Great-grandkids to the rescue

Dad hasn’t been giving me much new material lately. Most of our conversations re-hash already well-worn territory: how Mom is doing (content, but not making much sense–“about all we can hope for”), how he’s doing (anywhere from “if I were any better, I’d be sick” to not doing much due to a bad case of “the black ass”–depression in Dadspeak), what’s happening around the lake (new neighbors from Illinois were up, old neighbors had a big gang over the Fourth, mowed the lawn, made some cigarettes, didn’t go to see Mom yesterday, but going today, gotta buy some groceries and visit the poisoners, Paco rolled in dead fish, when are you coming up next?), etc.  I’m hopeful that our upcoming “cemetery tour” will lift his spirits, and provide plenty of opportunity for him to reminisce and for me to register more of his vernacular.

We did provide him recently with some “jollification,” to borrow a word from my sister Mary. My husband and I gathered at the lake with our two kids, their spouses and children for a few days of fun, northern Wisconsin style.

Some of the family

Some of the family

Dad absolutely loved seeing his three great-grandsons and found them highly entertaining, if a bit too loud at times. Of course, he has given them nicknames: Bouncing Benny (4) and his brother Jumping Jimmy (15 months) and Wild Willie (18 months).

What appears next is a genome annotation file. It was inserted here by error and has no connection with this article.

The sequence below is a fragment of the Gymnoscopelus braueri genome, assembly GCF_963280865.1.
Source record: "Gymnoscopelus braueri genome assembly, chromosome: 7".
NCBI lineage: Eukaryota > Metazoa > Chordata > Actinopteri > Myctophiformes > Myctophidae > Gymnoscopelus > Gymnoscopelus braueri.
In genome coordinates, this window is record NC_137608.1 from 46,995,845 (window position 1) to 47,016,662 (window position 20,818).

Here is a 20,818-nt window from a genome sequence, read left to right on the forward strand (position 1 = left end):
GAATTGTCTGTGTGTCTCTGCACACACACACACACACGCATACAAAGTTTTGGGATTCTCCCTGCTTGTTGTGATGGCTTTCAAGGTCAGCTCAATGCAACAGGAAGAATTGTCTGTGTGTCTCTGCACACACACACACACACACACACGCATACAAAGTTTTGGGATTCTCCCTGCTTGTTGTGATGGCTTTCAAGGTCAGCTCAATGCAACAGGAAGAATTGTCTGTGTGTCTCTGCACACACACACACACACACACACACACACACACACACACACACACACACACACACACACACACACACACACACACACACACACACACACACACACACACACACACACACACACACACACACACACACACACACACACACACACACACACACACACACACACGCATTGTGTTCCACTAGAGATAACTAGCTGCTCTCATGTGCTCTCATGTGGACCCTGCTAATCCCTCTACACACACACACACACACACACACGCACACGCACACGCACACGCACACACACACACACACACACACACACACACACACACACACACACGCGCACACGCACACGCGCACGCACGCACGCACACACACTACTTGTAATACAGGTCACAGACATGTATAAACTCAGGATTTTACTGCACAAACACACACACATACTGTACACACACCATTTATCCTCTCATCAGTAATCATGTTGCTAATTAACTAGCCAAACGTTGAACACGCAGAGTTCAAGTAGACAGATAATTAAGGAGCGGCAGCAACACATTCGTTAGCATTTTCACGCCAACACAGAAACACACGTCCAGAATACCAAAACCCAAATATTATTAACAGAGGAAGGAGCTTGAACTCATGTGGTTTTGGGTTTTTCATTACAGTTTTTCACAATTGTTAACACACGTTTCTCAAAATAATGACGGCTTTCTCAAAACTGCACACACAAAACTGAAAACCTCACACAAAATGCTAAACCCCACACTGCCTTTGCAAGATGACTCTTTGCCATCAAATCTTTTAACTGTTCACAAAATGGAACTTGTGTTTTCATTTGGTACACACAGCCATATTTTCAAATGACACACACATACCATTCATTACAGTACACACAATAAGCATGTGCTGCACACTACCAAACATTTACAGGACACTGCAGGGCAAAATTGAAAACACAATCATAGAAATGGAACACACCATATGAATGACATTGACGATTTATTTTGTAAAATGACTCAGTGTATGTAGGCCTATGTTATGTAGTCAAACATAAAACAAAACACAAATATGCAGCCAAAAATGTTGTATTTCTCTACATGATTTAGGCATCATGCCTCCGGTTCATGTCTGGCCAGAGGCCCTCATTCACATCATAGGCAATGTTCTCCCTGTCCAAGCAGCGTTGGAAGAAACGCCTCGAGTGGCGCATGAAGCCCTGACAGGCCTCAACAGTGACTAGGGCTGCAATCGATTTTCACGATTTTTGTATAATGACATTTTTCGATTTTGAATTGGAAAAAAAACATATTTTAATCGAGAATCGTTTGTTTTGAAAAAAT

3 Williams

The three Williams: Great-grandpa Bill, Grandson Bill “Buster”Pence, Great-grandson Willie Leazer

Four-year-old Ben especially amused him with all his activity–“busy as a one-armed paper hanger,”or more salty, “a two-peckered goat in a sheep pasture.” Ben was fascinated by Great-grandpa’s collection of meticulously built radio-controlled airplanes, which are all now moth-balled and suspended from the garage ceiling in special hanging brackets. Ben declared that he would like to fly them and was pretty sure he was up to the task, completely dismissing my admonition that it’s “very tricky.” “Why is it tricky, Grandma?” Great-grandpa Bill managed to satisfy Ben’s curiosity by taking him to the RC-flying club’s flying field to watch some of the members fly their planes. Ben loved watching the acrobatics, clapped with glee and cheered as Mr. Wally brought his plane in for a successful landing. On the other hand, when Mr. Rusty crashed his plane in the tall grass and brought it back to the staging area in three pieces, Ben couldn’t understand why he had done that, still not believing that it really is very tricky.